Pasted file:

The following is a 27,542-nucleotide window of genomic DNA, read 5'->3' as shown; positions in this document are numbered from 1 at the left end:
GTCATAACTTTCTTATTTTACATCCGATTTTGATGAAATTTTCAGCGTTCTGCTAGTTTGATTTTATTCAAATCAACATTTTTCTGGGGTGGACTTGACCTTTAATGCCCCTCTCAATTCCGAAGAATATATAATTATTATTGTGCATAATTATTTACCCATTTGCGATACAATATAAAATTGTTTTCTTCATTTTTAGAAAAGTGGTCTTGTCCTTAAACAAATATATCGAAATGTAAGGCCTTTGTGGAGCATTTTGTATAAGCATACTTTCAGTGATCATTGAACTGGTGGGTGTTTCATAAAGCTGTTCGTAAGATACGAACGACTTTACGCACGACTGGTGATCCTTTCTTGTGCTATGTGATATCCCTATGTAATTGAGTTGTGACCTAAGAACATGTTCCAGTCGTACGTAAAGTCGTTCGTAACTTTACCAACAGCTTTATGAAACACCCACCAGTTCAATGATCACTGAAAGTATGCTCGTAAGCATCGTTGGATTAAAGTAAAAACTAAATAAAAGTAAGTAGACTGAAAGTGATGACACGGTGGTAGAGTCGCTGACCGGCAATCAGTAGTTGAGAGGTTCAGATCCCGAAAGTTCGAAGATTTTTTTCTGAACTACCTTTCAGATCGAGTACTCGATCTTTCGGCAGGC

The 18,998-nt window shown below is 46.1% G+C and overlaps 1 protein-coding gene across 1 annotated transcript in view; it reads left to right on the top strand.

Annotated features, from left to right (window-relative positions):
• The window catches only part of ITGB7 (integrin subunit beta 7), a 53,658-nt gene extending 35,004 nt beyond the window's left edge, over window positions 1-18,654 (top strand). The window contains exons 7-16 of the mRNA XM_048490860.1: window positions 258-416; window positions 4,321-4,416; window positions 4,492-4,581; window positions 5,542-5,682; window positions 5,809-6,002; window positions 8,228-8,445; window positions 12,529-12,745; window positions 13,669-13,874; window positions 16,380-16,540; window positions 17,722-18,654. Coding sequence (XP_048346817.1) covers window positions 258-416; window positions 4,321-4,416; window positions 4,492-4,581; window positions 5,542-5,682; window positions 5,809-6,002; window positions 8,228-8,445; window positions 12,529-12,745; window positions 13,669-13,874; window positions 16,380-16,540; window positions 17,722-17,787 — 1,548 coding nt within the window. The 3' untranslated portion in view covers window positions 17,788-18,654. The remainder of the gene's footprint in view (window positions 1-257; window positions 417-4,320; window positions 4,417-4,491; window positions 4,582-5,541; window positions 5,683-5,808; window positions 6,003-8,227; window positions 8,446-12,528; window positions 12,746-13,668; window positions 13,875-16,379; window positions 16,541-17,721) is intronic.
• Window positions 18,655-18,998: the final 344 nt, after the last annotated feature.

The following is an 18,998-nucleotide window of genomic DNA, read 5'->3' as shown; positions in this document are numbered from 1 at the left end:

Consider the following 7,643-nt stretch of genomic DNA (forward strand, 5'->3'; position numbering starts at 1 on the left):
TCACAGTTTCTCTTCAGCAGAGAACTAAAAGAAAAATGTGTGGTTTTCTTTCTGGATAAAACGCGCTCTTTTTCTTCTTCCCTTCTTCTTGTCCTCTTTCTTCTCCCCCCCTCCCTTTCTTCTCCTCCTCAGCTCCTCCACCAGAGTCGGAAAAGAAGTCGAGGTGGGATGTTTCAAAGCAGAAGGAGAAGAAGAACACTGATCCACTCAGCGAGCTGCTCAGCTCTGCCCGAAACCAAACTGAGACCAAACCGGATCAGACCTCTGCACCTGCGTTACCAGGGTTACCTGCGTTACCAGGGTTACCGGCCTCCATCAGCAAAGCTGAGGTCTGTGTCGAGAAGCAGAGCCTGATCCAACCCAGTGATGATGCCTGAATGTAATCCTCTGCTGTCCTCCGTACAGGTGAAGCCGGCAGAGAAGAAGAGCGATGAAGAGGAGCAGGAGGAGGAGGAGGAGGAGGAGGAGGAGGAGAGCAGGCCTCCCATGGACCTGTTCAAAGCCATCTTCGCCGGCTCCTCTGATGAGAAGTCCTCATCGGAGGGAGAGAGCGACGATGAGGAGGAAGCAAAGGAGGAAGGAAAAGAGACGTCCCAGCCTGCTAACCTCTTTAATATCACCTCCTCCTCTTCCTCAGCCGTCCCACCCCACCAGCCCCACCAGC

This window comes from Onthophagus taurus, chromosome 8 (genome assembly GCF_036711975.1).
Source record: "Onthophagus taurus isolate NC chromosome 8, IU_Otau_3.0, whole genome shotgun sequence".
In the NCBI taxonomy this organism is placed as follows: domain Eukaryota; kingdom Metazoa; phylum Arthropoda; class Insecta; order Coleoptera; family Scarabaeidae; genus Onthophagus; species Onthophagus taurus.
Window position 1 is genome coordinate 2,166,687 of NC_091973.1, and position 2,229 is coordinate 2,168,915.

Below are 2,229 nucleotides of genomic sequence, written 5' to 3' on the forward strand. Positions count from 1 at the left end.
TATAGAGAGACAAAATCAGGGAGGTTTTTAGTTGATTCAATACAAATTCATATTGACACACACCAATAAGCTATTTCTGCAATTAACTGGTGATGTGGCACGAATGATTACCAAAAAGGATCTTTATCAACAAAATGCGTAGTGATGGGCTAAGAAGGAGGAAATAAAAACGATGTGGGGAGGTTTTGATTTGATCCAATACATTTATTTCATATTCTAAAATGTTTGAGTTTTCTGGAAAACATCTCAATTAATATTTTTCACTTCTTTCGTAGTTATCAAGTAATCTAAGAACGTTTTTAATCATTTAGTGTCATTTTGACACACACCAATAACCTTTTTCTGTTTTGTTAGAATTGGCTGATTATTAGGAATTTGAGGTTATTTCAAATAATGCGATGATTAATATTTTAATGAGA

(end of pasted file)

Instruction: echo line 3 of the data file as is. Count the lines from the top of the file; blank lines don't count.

The 18,998-nt window shown below is 46.1% G+C and overlaps 1 protein-coding gene across 1 annotated transcript in view; it reads left to right on the top strand.